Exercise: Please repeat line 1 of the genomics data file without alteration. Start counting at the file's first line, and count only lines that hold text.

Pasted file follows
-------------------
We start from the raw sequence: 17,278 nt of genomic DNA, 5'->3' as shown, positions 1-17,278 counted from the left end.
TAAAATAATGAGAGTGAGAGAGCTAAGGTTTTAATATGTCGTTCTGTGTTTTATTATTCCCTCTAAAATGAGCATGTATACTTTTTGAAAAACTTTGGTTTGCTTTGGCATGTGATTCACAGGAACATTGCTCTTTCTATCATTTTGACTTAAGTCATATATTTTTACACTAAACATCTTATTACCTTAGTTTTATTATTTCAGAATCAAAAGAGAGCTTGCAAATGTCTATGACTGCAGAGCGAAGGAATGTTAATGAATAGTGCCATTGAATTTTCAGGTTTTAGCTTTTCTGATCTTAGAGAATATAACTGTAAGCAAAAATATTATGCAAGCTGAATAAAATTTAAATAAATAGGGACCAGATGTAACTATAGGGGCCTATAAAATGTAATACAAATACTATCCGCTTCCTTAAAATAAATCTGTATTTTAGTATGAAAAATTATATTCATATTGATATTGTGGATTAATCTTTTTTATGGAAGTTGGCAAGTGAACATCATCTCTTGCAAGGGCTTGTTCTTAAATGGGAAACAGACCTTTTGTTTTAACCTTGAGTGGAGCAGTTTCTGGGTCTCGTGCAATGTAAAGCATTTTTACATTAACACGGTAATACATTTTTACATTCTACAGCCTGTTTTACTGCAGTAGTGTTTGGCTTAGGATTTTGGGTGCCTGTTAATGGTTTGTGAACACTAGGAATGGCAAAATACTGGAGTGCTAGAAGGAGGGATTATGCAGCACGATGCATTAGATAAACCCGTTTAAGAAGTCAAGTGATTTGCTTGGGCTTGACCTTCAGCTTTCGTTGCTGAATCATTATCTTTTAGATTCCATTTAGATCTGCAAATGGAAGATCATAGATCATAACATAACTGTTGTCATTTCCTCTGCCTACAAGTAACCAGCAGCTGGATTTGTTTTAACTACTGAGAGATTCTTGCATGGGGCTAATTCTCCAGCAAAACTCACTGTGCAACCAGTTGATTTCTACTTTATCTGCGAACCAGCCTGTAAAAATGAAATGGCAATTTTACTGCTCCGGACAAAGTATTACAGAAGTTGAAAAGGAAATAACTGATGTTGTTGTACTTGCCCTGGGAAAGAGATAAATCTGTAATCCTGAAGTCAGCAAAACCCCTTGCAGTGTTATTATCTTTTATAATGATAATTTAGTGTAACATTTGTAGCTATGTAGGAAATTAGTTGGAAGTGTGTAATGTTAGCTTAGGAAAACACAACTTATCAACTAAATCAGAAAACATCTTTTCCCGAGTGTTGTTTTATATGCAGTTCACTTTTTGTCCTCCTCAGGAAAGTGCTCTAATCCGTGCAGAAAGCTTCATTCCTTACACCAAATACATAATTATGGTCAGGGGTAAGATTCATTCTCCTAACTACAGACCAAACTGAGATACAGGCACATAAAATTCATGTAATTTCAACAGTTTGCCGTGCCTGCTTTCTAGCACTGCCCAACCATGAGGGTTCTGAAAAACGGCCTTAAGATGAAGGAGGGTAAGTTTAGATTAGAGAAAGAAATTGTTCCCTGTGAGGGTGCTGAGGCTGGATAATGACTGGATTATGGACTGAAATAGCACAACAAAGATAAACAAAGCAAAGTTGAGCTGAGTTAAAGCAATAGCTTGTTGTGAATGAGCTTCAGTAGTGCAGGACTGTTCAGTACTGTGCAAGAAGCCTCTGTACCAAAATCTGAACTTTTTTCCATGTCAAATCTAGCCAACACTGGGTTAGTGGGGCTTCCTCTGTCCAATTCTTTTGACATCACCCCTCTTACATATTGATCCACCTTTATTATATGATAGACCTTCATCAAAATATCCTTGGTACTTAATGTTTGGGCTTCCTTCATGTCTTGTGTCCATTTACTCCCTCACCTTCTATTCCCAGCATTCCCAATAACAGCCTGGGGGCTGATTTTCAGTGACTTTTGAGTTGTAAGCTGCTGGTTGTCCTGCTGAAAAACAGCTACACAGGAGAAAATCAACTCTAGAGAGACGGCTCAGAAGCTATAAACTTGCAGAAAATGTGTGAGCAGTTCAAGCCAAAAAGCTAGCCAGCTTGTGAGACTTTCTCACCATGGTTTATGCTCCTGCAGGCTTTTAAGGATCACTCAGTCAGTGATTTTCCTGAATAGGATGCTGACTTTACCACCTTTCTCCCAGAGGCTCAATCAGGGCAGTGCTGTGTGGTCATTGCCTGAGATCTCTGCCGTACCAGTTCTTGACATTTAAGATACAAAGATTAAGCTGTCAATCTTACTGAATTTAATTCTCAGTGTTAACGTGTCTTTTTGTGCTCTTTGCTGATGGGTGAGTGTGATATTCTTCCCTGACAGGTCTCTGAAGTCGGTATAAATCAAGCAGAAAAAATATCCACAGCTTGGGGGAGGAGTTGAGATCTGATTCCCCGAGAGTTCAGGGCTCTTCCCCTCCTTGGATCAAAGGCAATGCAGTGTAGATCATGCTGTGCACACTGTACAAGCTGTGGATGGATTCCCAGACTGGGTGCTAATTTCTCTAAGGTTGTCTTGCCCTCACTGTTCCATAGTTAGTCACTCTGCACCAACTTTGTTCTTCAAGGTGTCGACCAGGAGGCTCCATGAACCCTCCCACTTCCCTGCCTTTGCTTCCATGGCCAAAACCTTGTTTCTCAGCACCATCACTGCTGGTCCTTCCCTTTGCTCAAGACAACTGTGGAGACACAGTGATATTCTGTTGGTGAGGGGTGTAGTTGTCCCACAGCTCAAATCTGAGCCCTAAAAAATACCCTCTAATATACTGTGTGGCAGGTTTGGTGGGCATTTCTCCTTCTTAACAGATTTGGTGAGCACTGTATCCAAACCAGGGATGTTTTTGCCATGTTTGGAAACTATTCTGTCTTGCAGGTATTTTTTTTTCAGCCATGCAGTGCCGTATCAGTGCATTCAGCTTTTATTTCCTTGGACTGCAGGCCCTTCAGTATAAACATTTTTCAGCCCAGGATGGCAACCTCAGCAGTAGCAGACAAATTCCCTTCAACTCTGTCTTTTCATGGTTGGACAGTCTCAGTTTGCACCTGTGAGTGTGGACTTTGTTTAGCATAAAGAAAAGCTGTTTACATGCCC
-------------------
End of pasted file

We start from the raw sequence: 17,278 nt of genomic DNA, 5'->3' as shown, positions 1-17,278 counted from the left end.